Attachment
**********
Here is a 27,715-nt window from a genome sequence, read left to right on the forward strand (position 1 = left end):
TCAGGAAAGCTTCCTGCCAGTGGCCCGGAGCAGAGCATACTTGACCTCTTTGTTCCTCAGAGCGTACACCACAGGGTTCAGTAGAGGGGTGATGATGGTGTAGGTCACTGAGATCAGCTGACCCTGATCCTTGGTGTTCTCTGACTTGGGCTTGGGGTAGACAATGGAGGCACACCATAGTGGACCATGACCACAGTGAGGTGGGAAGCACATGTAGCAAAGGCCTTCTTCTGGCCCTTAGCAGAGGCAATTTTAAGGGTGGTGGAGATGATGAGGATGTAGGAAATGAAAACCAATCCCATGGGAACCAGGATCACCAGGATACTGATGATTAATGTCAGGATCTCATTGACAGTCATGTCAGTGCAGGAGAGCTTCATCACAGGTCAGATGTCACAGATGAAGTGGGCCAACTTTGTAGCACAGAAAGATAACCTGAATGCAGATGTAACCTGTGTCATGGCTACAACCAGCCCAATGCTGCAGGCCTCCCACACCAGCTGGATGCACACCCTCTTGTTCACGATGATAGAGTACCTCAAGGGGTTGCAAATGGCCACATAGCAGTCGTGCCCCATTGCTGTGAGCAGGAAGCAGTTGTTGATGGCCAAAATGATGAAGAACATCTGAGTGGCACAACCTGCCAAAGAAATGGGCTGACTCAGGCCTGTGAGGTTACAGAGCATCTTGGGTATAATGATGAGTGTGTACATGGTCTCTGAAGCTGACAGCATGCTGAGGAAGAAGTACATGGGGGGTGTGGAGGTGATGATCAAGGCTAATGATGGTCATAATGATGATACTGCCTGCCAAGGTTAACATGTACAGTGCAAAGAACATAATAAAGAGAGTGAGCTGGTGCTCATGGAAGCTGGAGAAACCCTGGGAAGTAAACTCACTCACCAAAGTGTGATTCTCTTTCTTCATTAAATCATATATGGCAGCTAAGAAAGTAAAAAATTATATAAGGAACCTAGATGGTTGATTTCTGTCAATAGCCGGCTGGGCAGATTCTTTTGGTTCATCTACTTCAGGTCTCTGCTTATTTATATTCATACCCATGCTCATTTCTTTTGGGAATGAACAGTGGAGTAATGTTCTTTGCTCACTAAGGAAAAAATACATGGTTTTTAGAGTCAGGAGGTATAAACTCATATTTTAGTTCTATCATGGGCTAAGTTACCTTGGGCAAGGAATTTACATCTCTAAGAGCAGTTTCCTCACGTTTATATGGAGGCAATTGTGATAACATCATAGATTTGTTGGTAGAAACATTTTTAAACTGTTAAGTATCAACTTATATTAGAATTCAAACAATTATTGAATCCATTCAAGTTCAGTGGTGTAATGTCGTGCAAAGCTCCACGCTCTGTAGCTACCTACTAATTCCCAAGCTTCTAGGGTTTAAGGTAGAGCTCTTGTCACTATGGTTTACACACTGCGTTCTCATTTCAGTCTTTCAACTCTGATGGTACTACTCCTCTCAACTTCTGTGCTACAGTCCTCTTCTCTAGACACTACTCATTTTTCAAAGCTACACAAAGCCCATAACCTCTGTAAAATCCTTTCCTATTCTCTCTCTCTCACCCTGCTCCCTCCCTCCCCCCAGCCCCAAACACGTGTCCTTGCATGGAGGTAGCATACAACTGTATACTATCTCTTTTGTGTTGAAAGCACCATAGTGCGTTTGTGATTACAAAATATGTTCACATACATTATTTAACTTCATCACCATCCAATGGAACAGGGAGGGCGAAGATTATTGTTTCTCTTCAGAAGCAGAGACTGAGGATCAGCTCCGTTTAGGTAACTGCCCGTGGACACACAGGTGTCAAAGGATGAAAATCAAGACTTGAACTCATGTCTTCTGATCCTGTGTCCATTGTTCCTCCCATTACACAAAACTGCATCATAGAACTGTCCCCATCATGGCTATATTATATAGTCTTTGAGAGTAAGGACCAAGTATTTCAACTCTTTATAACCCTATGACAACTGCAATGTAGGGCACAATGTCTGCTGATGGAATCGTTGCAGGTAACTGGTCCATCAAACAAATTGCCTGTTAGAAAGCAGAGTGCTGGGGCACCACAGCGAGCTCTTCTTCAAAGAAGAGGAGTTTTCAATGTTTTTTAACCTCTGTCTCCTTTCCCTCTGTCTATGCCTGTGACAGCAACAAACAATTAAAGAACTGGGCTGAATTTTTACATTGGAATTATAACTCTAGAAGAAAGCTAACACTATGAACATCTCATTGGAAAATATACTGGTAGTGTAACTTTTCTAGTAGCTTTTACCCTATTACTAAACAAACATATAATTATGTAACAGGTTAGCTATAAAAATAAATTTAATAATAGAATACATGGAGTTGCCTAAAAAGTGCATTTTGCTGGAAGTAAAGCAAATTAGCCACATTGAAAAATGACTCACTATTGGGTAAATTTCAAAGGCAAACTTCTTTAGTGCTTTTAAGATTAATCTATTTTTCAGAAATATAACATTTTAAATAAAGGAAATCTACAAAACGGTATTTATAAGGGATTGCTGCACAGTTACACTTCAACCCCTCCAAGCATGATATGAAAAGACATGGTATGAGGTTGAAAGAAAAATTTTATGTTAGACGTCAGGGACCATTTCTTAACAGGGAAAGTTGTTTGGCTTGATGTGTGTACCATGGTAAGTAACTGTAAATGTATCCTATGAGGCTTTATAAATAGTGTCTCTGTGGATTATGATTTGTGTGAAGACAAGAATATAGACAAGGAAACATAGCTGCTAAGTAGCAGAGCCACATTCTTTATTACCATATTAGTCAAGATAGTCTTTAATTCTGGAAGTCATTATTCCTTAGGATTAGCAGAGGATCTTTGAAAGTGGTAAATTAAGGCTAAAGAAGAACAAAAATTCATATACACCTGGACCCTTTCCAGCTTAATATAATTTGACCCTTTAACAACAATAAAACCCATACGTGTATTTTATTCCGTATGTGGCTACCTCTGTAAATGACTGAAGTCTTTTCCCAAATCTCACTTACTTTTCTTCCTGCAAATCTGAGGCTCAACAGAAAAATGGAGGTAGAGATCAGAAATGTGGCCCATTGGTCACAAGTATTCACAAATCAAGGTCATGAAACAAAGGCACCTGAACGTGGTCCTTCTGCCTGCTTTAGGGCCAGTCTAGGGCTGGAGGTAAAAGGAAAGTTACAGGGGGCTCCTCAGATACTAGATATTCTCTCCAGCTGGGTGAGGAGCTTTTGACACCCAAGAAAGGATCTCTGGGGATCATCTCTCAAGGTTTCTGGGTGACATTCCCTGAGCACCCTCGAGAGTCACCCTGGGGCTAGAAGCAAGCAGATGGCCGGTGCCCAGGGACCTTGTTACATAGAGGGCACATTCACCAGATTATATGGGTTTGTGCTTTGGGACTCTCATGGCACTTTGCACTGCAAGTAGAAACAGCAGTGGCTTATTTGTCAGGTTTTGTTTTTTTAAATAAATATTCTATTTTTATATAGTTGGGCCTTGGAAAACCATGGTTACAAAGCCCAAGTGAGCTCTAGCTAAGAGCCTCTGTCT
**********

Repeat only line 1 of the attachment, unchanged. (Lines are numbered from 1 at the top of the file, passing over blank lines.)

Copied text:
Here is a 27,715-nt window from a genome sequence, read left to right on the forward strand (position 1 = left end):